Vaccination is essential for putting an end to this pandemic. Now that #COVID19 vaccines are being developed and distributed, it is important to understand why getting vaccinated is so important. The vaccines that are slowly becoming available in the US have been shown to be around 95% effective at preventing COVID-19, a virus that can have serious and life-threatening complications. There is no way to know how COVID-19 will affect you, and it can easily be spread to family, friends, and others around you. Although contracting the virus may provide some level of natural immunity, it is not well known how long this protection may last. Getting the vaccine is a much safer way to build protection against COVID-19, as the risk of severe illness and death from COVID-19 far outweighs any benefits of natural immunity. COVID-19 vaccination will help protect you by creating a more robust immune response without having to get sick. While wearing masks and social distancing help reduce your chance of being exposed to the virus or spreading it to others, getting vaccinated (in addition to these measures) prepares your immune system to fight off the virus if you are exposed. Read about the benefits of getting vaccinated from the CDC: https://bit.ly/3pjI3gs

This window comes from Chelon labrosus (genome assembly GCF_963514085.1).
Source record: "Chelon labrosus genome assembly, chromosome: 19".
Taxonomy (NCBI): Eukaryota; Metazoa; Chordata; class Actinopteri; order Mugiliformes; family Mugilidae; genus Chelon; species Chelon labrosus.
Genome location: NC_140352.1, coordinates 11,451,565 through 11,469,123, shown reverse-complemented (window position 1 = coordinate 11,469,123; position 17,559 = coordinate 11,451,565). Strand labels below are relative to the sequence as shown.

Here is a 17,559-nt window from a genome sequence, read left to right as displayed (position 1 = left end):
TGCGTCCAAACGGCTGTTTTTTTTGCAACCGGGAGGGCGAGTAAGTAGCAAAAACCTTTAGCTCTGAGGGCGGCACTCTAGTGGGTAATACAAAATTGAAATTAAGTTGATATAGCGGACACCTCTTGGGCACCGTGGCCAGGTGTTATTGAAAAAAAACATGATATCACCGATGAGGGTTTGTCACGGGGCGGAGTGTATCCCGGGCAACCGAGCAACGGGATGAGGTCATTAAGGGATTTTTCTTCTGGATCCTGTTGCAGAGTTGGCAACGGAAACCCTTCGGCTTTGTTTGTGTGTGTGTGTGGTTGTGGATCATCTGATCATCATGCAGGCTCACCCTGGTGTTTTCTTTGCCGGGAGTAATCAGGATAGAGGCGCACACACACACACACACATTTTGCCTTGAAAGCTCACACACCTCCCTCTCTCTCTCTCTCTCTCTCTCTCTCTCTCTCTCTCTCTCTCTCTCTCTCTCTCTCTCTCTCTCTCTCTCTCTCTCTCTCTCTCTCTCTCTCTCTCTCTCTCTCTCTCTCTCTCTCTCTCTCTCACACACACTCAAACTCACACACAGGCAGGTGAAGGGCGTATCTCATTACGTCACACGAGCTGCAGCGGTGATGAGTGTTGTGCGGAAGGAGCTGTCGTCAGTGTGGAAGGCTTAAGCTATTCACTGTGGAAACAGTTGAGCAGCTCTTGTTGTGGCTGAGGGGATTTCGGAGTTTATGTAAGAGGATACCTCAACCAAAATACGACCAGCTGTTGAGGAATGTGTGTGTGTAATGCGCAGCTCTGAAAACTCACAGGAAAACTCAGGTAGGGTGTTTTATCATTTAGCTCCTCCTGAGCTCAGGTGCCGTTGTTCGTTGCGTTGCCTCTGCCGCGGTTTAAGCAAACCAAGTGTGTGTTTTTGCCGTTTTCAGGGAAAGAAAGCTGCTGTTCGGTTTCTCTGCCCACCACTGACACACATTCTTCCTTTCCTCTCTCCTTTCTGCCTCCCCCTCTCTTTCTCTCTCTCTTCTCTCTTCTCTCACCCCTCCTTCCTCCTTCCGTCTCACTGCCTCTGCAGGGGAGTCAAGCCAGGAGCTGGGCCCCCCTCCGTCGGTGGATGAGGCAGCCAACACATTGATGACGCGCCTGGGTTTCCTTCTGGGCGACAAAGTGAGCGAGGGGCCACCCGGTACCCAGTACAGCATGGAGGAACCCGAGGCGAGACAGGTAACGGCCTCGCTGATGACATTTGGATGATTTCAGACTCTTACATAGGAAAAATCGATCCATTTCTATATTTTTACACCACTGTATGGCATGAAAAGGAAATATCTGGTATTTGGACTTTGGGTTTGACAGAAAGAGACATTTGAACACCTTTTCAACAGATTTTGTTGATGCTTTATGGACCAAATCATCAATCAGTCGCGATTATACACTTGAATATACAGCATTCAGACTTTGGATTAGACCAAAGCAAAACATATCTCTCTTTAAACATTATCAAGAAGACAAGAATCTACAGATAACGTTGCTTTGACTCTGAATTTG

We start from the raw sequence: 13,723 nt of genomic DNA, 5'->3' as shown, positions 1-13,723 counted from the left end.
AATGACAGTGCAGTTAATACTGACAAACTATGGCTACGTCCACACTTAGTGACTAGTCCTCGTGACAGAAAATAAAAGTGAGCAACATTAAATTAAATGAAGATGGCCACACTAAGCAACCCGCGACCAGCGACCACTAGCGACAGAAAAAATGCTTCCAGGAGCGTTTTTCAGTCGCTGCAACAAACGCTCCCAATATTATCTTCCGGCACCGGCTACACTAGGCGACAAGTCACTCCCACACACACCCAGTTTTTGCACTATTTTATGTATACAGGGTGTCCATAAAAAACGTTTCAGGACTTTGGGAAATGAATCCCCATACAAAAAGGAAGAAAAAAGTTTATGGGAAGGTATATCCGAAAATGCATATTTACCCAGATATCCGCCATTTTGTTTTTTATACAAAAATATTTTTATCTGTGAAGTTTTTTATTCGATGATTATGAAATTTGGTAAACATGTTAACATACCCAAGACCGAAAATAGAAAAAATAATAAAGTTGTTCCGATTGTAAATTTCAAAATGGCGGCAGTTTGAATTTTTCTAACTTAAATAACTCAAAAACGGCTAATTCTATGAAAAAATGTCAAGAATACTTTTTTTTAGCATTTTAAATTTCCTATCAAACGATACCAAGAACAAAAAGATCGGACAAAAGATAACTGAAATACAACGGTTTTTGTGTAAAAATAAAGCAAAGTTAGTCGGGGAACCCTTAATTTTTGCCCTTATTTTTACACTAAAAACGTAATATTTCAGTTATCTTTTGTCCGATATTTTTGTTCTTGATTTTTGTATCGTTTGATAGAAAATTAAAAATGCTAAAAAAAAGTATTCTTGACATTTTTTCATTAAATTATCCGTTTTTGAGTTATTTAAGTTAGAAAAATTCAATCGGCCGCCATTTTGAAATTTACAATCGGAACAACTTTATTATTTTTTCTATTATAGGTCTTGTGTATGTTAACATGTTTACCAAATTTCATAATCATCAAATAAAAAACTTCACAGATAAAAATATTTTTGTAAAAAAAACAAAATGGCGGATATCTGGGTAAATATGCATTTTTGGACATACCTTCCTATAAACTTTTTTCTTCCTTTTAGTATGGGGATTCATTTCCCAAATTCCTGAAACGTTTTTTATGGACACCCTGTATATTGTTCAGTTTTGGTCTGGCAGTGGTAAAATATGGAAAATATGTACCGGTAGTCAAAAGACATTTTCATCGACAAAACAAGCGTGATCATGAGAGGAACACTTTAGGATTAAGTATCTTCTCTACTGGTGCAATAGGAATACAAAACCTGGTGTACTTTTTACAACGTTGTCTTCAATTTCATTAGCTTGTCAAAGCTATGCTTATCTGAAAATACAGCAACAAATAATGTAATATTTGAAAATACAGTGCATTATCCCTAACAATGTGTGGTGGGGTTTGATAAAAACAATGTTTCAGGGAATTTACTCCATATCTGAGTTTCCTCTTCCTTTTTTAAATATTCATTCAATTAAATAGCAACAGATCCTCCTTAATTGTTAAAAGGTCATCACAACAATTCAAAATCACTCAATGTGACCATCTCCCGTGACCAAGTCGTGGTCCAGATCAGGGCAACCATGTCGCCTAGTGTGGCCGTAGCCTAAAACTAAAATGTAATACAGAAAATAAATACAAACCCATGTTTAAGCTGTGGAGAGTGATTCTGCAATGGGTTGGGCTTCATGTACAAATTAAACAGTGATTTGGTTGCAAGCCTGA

Delta Omega Honorary Society in Public Health
01/25/2021

Delta Omega Honorary Society in Public Health

Join the Association of Schools and Programs of Public Health to spotlight the honorees of the Delta Omega 2020 Innovative Curriculum Award. Learn how these awardees bridge the gap between public health academia and practice and stimulate the evolution of innovative graduate public health courses that are responsive to the educational needs of the public health work force. Learn more and register for the webinar: https://www.aspph.org/event/aspph-presents-webinar-delta-omega-2020-innovative-curriculum-honorees-present-incarceration-and-public-health-and-gillings-mph-core/

Registration is now open for the 2021 ASPPH Annual Meeting! We have a lineup of distinguished plenary speakers with crit...
01/22/2021

Registration is now open for the 2021 ASPPH Annual Meeting! We have a lineup of distinguished plenary speakers with critical roles in responding to the cascading public health crises of our time. Visit our website to register for the virtual event: ASPPH.org/aspphevents/annual-meeting-2021

On his first day in office, President Biden took actions that will greatly benefit the future of public health. Highligh...